Around thirty years ago, we found that there were three Alyogynes available. These were Alyogyne huegelii, the species form with a beautiful lilac bloom, Alyogyne “West Coast Gem” and a pink Alyogyne with a tulip-shaped bloom. This was available with a label “Alyogyne heugelii pink”, “Southern Cross Hibiscus”. The label described the plant as “Australia’s very own native hibiscus’. SEE FIGURE 2
ALYOGYNE HUEGLII CROSSES
We realised that if I wanted plants that coped with our conditions, planned crosses would be necessary. Of the three species initially available, the Alyogyne huegelii plant with the lilac bloom had a short life. The fragile blooms crowded the plant and gave the appearance of a cloud of butterflies floating above the bush. While Alyogyne “West Coast Gem” has a more substantial bloom, the bush is subject to wind damage and has never been long-lived in our conditions. This plant is the earliest to bloom, an important consideration when considering crosses. Also of importance for crosses is the shape of the flower. The petals overlap and the bloom retains this overlapping feature, unlike the species which can have petals that spread as the bloom ages (shown in Fig. 2). The third available plant was quite different. SEE FIGURE 3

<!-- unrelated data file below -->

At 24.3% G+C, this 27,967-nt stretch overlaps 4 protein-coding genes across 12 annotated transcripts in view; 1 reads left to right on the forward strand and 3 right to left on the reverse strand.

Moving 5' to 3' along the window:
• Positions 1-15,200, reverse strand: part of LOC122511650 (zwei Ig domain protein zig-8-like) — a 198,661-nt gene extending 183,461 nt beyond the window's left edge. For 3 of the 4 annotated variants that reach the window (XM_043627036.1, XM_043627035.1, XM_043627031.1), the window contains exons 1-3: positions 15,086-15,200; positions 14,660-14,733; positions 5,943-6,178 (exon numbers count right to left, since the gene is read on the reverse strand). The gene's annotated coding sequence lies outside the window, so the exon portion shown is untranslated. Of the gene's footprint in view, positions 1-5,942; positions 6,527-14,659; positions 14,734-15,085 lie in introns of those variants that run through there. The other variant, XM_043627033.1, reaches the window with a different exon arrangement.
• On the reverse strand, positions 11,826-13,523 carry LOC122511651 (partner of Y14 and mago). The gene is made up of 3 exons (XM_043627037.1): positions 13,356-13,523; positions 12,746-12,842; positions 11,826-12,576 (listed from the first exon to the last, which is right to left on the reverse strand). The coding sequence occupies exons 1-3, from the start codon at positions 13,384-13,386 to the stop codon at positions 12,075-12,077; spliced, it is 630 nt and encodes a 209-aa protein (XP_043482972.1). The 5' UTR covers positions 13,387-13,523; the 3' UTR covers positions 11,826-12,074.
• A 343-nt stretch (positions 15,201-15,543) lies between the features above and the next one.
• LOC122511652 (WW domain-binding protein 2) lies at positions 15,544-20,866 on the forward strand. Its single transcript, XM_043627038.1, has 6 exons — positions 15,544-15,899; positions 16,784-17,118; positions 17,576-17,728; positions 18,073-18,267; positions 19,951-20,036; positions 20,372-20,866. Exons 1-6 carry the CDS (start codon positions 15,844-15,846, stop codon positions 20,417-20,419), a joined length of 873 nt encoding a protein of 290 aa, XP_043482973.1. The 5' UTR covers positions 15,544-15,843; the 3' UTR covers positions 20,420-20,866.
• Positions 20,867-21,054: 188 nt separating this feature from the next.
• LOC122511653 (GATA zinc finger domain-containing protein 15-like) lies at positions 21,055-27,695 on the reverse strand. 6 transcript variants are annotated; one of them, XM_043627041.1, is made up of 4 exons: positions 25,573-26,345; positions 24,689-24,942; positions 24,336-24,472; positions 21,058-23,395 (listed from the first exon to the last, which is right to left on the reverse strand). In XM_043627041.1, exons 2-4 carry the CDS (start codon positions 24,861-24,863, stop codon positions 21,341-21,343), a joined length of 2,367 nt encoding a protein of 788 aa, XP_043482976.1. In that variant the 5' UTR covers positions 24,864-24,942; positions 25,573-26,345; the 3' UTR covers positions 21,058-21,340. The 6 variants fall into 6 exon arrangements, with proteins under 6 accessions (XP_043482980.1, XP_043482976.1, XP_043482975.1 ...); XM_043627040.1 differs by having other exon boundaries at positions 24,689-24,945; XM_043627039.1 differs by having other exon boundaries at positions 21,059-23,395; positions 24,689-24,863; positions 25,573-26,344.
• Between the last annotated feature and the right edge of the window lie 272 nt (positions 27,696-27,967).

In fact, the deep mauve-pink flowers of what was then called Hibiscus huegelii var. leptochlamys were noted by Hill (1). These flowers are quite different from either the species or A. “West Coast Gem”. The shape is different, being like a tulip and the stigma pads are not white as in the other two plants but are dark. At first, I thought this bloom was not as good as the more open blooms of the other two Alyogynes but I came to realize that the tulip-shaped bloom was attractive in its own right. It had one special feature that I had not detected in the others, the bloom is perfumed. More importantly, this plant seemed to live longer than the other two plants.
All three of these plants flower prolifically here but over a short period, mainly spring. Possibly the best aspect of these three initial plants, was that they did not all flower together. Alyogyne “West Coast Gem” started flowering in winter. It was followed by Alyogyne huegelii, lilac flowering form in early spring and then later in spring, the pink tulip-shaped Alyogyne started to bloom.
The first cross was between the lilac-flowering species and the pink tulip-shaped form. Over 40 seedlings grew from this cross. All that were kept to flowering stage had dark stigma pads, purple for Alyogyne “Patricia Noble” and bright pink for all others, including Alyogyne “Christopher Noble”. The colour of all seedlings was vibrant, with more intensity than either of the parents. A number of these crosses were retained and are still doing well. There is a range of heights, with plants of Alyogyne “Patricia Noble” and Alyogyne "Karana" reaching about 1.5 metres while others such as Alyogyne “Carole’s Choice” can be up to two or more metres in height. SEE FIGURE 4